Cayman LLCs the new club to help your handicap unleashed

By James Gaden, Maples and Calder

In structuring a transaction, the selection of the right entity can be compared to choosing a golf club. You can default to your 7 iron for most strokes, use a putter on the green, or pick another stick more suited to the conditions and where the ball lies. But the golfer is always limited by what is in the bag. In transaction structuring, the bag will usually have a company, trust or partnership, depending on which better matches the commercial, regulatory and tax drivers of the parties.

James Gaden
James Gaden

However, the Cayman Islands is introducing a new club for the caddy to carry: the limited liability company (LLC). Limited liability companies are not new, and have been a cornerstone of commerce in the US since the 1970s. In 2014 alone, more than 120,000 LLCs were formed in Delaware. The LLC has a variety of potential uses, from funds and management platforms to estate planning vehicles, incentive plans, joint ventures and charitable foundations.

Like its Delaware cousin, a Cayman LLC is a versatile body corporate that brings together, in one entity, a number of attractive attributes of companies and exempted limited partnerships (ELPs), including separate legal personality, limited liability of members, and the flexibility of using capital accounts. A Cayman LLC is, essentially, a hybrid drawing from statutory rules familiar to those who have dealt with Delaware LLCs, supported by the body of common law and equity applicable to Cayman companies.

Put simply, an LLC is a new form of entity that will be governed by the new Limited Liability Companies Law and (what can be an extremely flexible) limited liability company agreement. Unlike an ELP, but like a company, an LLC has separate legal personality and is capable of contracting in its own right, without a separate general partner.

Another significant feature is that the members and managers (if designated) do not owe fiduciary duties among themselves unless provided for in the LLC agreement, although the manager will owe a duty of good faith. Contrast this to the fiduciary duties of a company director or, subject to the ELP agreement, the general partner of an ELP. Couple this feature with the fact that the LLC Law specifically provides that an LLC is capable of exercising all functions of a natural person irrespective of any questions of corporate benefit, and members have significant flexibility to dictate the terms of their own arrangements.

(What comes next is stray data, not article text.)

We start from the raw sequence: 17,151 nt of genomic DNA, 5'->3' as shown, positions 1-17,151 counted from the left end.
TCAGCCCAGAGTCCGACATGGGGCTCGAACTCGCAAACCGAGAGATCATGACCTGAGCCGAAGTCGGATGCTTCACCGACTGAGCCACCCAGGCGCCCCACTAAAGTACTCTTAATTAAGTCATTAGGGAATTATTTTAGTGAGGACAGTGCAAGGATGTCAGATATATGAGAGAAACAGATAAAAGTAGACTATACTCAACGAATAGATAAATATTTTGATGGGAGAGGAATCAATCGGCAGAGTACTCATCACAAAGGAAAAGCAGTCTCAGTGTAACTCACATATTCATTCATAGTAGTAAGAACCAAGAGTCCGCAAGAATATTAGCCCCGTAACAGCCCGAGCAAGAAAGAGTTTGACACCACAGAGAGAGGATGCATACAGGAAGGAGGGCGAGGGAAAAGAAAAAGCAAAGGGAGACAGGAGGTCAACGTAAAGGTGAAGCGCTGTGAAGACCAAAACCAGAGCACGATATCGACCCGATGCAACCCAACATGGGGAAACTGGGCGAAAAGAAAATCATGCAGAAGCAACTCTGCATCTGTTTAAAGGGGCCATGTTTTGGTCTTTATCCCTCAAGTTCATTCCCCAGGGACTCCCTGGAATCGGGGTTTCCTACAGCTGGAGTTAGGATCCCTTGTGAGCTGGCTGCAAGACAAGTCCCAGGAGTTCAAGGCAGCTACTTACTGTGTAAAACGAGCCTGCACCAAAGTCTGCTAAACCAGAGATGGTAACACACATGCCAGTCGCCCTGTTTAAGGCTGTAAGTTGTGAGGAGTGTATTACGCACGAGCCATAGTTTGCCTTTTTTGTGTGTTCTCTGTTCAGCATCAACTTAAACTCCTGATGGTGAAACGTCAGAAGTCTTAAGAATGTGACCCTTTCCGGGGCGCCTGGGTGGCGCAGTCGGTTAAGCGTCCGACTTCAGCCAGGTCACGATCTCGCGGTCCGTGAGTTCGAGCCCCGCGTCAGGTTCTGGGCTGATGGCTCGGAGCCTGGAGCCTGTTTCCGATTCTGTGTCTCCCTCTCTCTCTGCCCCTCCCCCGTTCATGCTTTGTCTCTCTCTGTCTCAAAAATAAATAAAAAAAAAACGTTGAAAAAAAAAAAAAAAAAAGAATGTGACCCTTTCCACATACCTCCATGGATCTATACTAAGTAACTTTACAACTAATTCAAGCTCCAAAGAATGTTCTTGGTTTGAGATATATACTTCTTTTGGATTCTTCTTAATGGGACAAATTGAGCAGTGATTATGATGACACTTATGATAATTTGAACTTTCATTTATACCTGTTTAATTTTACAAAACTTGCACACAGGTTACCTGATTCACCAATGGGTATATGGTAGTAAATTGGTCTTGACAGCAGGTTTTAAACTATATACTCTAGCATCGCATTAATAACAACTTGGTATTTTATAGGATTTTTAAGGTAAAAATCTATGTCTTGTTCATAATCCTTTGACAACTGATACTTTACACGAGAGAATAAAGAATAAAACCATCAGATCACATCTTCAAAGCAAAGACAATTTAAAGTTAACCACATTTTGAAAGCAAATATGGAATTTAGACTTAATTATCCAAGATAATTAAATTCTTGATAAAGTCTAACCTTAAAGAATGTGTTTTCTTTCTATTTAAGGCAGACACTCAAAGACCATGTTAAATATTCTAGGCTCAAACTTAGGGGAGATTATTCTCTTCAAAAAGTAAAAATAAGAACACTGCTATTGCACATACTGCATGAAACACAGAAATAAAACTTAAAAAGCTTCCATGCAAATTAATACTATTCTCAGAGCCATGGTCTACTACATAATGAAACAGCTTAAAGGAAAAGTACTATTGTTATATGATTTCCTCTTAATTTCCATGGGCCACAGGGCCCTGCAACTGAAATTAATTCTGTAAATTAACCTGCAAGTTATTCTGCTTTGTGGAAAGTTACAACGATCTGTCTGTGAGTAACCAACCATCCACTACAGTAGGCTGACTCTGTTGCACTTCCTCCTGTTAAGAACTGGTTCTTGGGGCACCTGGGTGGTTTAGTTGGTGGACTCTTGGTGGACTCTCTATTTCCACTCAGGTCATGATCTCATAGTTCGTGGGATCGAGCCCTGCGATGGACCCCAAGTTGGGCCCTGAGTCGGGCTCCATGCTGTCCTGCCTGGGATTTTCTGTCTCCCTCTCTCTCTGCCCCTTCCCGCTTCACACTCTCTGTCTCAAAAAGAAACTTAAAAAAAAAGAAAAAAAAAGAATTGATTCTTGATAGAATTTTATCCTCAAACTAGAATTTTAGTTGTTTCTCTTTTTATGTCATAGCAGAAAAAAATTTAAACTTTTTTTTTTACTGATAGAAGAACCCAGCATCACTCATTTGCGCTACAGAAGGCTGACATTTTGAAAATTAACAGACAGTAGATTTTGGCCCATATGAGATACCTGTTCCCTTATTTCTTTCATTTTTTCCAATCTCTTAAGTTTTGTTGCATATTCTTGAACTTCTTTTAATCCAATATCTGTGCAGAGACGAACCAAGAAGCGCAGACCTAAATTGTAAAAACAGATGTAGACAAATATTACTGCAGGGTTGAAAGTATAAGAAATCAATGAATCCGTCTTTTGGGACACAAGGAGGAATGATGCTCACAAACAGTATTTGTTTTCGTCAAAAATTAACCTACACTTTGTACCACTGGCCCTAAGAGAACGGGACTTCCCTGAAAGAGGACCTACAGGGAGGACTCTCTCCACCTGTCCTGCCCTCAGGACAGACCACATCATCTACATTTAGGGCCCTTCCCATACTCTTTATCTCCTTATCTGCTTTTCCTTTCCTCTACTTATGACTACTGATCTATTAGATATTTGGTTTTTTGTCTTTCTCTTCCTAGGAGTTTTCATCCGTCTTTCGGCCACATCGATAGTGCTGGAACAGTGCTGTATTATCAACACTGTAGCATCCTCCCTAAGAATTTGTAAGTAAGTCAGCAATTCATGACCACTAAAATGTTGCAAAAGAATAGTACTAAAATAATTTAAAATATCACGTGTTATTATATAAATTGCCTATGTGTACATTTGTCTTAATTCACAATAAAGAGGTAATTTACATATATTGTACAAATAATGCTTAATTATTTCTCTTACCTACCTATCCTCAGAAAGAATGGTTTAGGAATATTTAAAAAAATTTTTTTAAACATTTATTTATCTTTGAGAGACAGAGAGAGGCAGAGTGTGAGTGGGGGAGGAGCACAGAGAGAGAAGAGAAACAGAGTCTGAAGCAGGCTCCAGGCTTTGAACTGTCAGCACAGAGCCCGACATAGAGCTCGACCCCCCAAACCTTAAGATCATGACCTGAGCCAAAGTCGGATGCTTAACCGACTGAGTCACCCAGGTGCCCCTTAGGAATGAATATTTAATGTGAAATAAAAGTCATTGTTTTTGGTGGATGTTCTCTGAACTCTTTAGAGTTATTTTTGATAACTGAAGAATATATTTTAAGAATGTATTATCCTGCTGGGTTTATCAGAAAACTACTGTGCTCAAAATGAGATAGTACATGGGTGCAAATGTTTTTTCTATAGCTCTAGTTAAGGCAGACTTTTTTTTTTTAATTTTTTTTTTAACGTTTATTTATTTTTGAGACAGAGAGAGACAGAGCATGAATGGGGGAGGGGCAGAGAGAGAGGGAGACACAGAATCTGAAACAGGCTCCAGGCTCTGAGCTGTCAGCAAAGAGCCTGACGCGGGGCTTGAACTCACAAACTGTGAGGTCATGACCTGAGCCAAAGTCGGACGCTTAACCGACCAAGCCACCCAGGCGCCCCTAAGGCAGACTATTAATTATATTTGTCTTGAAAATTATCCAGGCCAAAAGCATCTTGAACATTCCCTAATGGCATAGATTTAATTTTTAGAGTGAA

The structure is also streamlined. There is no need for both directors and shareholders, or for establishment of a separate general partner to control the conduct of the business. Rather, an LLC can consist of one single member, and can be formed by a short LLC agreement and filing of a simple statement with the Registrar. This can accelerate the formation process, resulting in significant cost savings.

A further significant feature is that the LLC dispenses with the concept of share capital. Rather, members of LLCs hold an interest, the rights, privileges and obligations of which are provided in the LLC agreement. This means that the LLC can adopt capital accounting, familiar to those who use Delaware LLCs and ELPs. This creates significant flexibility to structure voting and economic rights of the members.

Finally, it is our understanding that for US tax purposes, LLCs should be able to “check the box” to be treated as a partnership for US tax purposes. This should enable the LLC to avail itself of certain potential tax advantages such as look-through treatment.

Separate legal personality combined with the application of capital accounts means that an LLC can easily fulfil commercial objectives more difficult to achieve with companies and ELPs. For example, replacing the general partner in a “three tier” private equity fund (set up as an ELP) with an LLC can allow flow through of carry to the underlying owners of the general partner in proportions determined by management, rather than by reference to share numbers or complex class rights, and without the need for a separate general partner of the GP ELP.

Using an LLC, incentives and bonuses can be distributed to employees on a differentiated basis, referable to performance criteria, without the complications and expense of multiple share classes. In a joint venture, parties can distil their agreement as to management of the entity, and their voting and economic rights, with significant contractual freedom directly into the LLC agreement without the need to deal with complications that often arise in connection with share rights, or conforming a complex shareholders’ agreement to articles of association.

The commencement order for the Cayman LLC is expected to be passed very shortly. From then on we expect that the new club will help the handicaps in a number of transactions.

JAMES GADEN is a partner at the Hong Kong office of Maples and Calder


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